69. Memorandum of Conversation1


  • Deputy Secretary of Defense Meeting with King Hassan’s Special Emissary (U)


  • Morocco
  • Colonel Ahmed Dlimi, Moroccan Intelligence Chief
  • Abdelhadi Boutaleb, Ambassador to the U.S.
  • LTC Kaddour Terhzaz, Military Attaché
  • 1LT Diane, Aide-de-Camp
  • U.S.
  • Honorable William P. Clements, Jr., Deputy Secretary of Defense
  • Honorable Robert Ellsworth, Assistant Secretary of Defense, International Security Affairs
  • LTG H.M. Fish, Director, Defense Security Assistance Agency
  • Mr. James H. Noyes, Deputy Assistant Secretary of Defense, Near Eastern, African and South Asian Affairs
  • Mr. George W. Bader, Director, Africa Region, OASD/ISA
  • Colonel Arvid N. Skogerboe, Deputy Director, Africa Region, OASD/ISA
  • LTC P. Dawkins, Military Assistant to the Deputy Secretary of Defense

(C) After the amenities, Col Dlimi said that King Hassan had sent him to discuss the problems created by the long lead-times for the equipment requested for the Moroccan Armed Forces. The GOM believed that the lead-times should conform with those provided in the Partain Report and, as a manifestation of our close relationship, hoped that this could be agreed.

(C) Mr. Clements said that the U.S. shared Morocco’s desire for good relations and saw no reason that they would not continue in the future. Morocco continues to give us what we want, and likewise we want to be as responsive as we can to Morocco’s request.

(C) Ambassador Boutaleb said that both sides seem to agree in principle in the desire for our new expanded relationship, but there are some specific problems to be solved. The GOM has money and is asking for equipment from Washington because of our political ties. The GOM had not gone elsewhere because only Washington could pro[Page 181]vide what the GOM really wanted. In reply to Mr. Clements’ request for specific problems, Col Dlimi said that the GOM wanted all of the equipment delivered within 36 months. The Letters of Offer that had been provided indicated lead-times that were considerably beyond that period.

(C) Mr. Noyes suggested that we would have some happy news on some items very soon. LTG Fish said we were trying to make improvements on lead-times and was optimistic that some items could be improved. For example, we hope to provide rebuilt M–48A3s, as well as rebuilt and upgunned M–48A5s. Col Dlimi noted that Morocco already has 26 M–48A3s and that it wanted to avoid that experience by getting new equipment; consequently, they needed M60s. LTG Fish explained that M60s have a much longer lead-time, up to five years. M–48A5s were considered prime assets and interchangeable or on par with M60s. They would be completely reworked and modernized.

(C) At this point, Secretary Schlesinger came in and said to Col Dlimi that we will attempt to solve the supply problem and hoped that his best wishes would be given to King Hassan. The Secretary then left the room.

(S) In reply to Mr. Clements’ query on the threat, Col Dlimi said that Morocco’s military equipment is obsolete. The Soviet attempt at infiltration and influence is very great in North Africa today. Countries such as Algeria and Libya cannot use all the equipment they are obtaining from the Soviets. Morocco has problems with Spain over the Sahara, and Algeria is not supporting the Moroccan position, apparently more interested in its own aims for the Sahara. Morocco is concerned that Algeria may take some initiative and wants to be ready. The GOM is concerned that Algeria wants its own direct access to the Atlantic. The Soviets are also involved in other countries in Africa, for example, Guinea. Moroccans are, after all, Africans and want that part of the world free from Soviet intimidation and penetration. As a demonstration of the Moroccan awareness of the threat to the area and the Moroccan desire to have a U.S. commitment, the King had authorized him to extend for subsequent consideration the offer of USAF and Navy bases in Morocco.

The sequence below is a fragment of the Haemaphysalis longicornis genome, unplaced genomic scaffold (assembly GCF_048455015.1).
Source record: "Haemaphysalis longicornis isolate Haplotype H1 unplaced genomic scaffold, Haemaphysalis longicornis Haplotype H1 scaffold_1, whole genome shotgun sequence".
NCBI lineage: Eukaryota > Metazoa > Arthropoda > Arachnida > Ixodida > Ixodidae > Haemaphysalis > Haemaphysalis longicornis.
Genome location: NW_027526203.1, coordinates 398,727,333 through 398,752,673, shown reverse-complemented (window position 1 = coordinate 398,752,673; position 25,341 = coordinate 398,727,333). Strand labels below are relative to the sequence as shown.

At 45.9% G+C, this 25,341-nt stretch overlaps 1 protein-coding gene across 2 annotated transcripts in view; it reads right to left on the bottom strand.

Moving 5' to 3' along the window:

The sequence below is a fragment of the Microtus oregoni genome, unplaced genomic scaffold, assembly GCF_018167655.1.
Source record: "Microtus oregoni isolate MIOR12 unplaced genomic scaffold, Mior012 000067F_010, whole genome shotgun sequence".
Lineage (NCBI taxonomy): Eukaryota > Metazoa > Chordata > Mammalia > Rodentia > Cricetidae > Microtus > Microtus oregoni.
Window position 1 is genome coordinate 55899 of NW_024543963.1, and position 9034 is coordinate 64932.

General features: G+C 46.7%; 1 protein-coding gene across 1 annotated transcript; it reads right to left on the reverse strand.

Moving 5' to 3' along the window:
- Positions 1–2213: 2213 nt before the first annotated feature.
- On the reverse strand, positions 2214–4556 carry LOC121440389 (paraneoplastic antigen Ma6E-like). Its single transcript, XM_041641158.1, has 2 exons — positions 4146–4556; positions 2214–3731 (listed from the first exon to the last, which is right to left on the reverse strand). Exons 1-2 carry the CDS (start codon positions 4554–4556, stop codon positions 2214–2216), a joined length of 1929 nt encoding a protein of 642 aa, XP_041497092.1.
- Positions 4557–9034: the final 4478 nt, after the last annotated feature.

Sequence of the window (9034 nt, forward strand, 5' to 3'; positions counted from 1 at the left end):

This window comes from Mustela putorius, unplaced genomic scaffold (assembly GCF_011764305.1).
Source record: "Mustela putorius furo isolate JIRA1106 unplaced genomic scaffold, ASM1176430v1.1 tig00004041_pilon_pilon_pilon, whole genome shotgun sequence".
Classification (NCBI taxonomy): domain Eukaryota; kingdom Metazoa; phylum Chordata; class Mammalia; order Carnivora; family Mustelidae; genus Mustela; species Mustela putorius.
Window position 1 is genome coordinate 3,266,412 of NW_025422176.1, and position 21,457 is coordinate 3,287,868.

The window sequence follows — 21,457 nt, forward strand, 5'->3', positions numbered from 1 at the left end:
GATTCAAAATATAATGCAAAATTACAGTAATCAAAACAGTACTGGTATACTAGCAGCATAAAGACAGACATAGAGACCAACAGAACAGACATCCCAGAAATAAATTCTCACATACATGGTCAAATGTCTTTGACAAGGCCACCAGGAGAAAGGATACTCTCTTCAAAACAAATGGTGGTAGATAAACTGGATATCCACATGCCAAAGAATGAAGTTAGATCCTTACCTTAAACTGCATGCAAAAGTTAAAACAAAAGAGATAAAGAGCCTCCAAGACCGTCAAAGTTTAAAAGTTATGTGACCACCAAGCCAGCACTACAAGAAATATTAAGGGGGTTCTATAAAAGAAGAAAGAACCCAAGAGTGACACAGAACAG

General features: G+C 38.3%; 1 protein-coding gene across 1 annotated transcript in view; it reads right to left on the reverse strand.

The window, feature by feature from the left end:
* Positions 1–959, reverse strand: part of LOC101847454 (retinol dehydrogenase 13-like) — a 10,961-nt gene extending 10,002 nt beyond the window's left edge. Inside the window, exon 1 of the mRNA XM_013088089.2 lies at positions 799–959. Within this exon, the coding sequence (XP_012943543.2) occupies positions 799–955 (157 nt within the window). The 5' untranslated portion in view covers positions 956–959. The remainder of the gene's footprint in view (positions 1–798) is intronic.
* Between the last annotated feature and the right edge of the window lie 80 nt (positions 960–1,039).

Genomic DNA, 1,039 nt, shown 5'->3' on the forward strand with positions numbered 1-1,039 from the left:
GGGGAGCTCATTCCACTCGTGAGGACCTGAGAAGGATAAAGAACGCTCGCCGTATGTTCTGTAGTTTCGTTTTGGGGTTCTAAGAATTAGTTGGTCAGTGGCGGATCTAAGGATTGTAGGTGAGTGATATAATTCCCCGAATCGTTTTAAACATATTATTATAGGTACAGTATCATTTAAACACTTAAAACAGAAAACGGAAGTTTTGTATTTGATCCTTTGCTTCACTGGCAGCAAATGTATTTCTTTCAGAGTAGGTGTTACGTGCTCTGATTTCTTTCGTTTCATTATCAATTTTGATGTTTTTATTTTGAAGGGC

(S) Mr. Clements said that the King’s offer was most pleasing. We could have problems with our negotiations for our bases in Spain and the Moroccan offer was most helpful. There might be circumstances where such an offer might be considered.

(C) Col Dlimi then presented to Mr. Clements copies of a plan for the phased acquisition of equipment calling for all deliveries to be made within 36 months and designating annual increments for 1975, 1976, and 1977. LTC Terhzaz said that the GOM was also waiting for answers on tanks and TOW.

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(C) Mr. Clements said we were optimistic that we would be able to improve some delivery times and asked LTG Fish whether this information could be developed by the end of the week. LTG Fish said the list was terribly long, but we would work out what we could with LTC Terhzaz. Ambassador Ellsworth agreed but said we would also want to send a message to our Ambassador in Rabat for his follow-on discussion, as well. LTG Fish noted that we have a new problem in that we have to notify Congress for a 20-day period on such sales, but we would be prepared to give tentative answers before then. Mr. Clements then summarized the understanding that we would provide answers by the end of the week.

  1. Summary: Clements discussed Moroccan concerns over delivery of military equipment with Boutaleb and Dlimi. Dlimi informed Clements that King Hassan had offered U.S. Air Force and Navy bases in Morocco.

    Source: Washington National Records Center, OSD Files: FRC 330–780038, Box 21, Morocco. Secret. Drafted by Bader; and approved by Assistant Secretary of Defense for International Security Affairs Robert Ellsworth. The meeting took place in Clement’s Pentagon office.